As a genealogist, oral history or the stories the family shares with you is a treasure. I find I often can’t get enough!
However, every good genealogist knows that family history or stories orally past down are like a good game of operator (or telephone). As it passes from person to person & generation to generation, things tend to get a little embellished, taken out of context, & misunderstood. So taking a oral family history as fact alone would be detrimental to your hard document proven research.
NEVER dismiss these stories! Often facts are lurking in the shadows of fun adjectives & misaligned information.
IF you have no real starting point, family histories & stories (legends in some cases) are a perfect place to start. They help guide your research with those little hidden facts.
Since I’m starting from “ground zero” again & focusing on only one family for this year, getting all I could in regards to the oral history of Frank & Clara was my first step. Thus, the other day I asked my hubby’s aunt to clarify, as much as she could for me, the oral history that’s been passed down on Frank Herbert & Clara Marie (Nuahause) Lee. I had gotten all of it in bits & pieces, but I still hadn’t grasped the whole story…if there was one.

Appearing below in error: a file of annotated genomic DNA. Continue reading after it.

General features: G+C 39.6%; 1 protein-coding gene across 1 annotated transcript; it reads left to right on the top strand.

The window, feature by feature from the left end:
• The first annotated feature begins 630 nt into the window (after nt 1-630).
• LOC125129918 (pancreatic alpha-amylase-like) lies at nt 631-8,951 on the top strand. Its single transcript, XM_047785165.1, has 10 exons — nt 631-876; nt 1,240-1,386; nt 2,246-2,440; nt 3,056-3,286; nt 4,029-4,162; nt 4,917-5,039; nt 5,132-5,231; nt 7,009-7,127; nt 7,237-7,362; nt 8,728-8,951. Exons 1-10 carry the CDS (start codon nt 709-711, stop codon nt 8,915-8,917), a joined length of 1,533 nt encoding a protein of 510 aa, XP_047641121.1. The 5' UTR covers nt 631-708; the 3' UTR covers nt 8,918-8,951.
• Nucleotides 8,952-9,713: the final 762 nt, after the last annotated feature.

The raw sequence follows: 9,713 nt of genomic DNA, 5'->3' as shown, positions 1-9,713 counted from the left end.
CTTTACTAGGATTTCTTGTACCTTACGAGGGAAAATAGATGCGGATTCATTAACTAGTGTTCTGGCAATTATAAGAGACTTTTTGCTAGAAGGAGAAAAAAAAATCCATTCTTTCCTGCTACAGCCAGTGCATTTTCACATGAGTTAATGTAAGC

I asked his aunt because we’ve both share a passion for genealogy, she’s holds a perspective from this side of the family, & she’s been so helpful in helping to collaborate on this line as she’s also been actively researching.
The story goes like this:
“Frank Lee was born in Pryor Creek OK in 1900.Clara Marie was born 1882 in Chicago When Clara died when he was 3. So she would have died in 1903. Clara we think is buried in Chicago Ill. Frank was given to relatives to raise and the father leaves. Frank Lee his father was born in Milwaukee WI in 1875. Do not know what he did for a living. Or how it is that he ended up on Pryor Creek OK. Clara’s parents ran some kind of printing machine. Not sure if it was a newspaper or just a printing business.”
Collected from my husband’s fathers hand written tree: “Frank Lee – Cherokee & Nayhouse – German”.
OOPS! German? Well there you go… first mistake! It isn’t “Irish” but “German”. I had been listening to stories of my hubby & brother-in-law saying they were always told “Irish”. Hmm… now do you see how this gets funny with “oral histories”? I misunderstood or made a error in how I linked information already! :(
As you can clearly see, I am really short on the “story” side of this tree. I am really going to have to do some research & studying!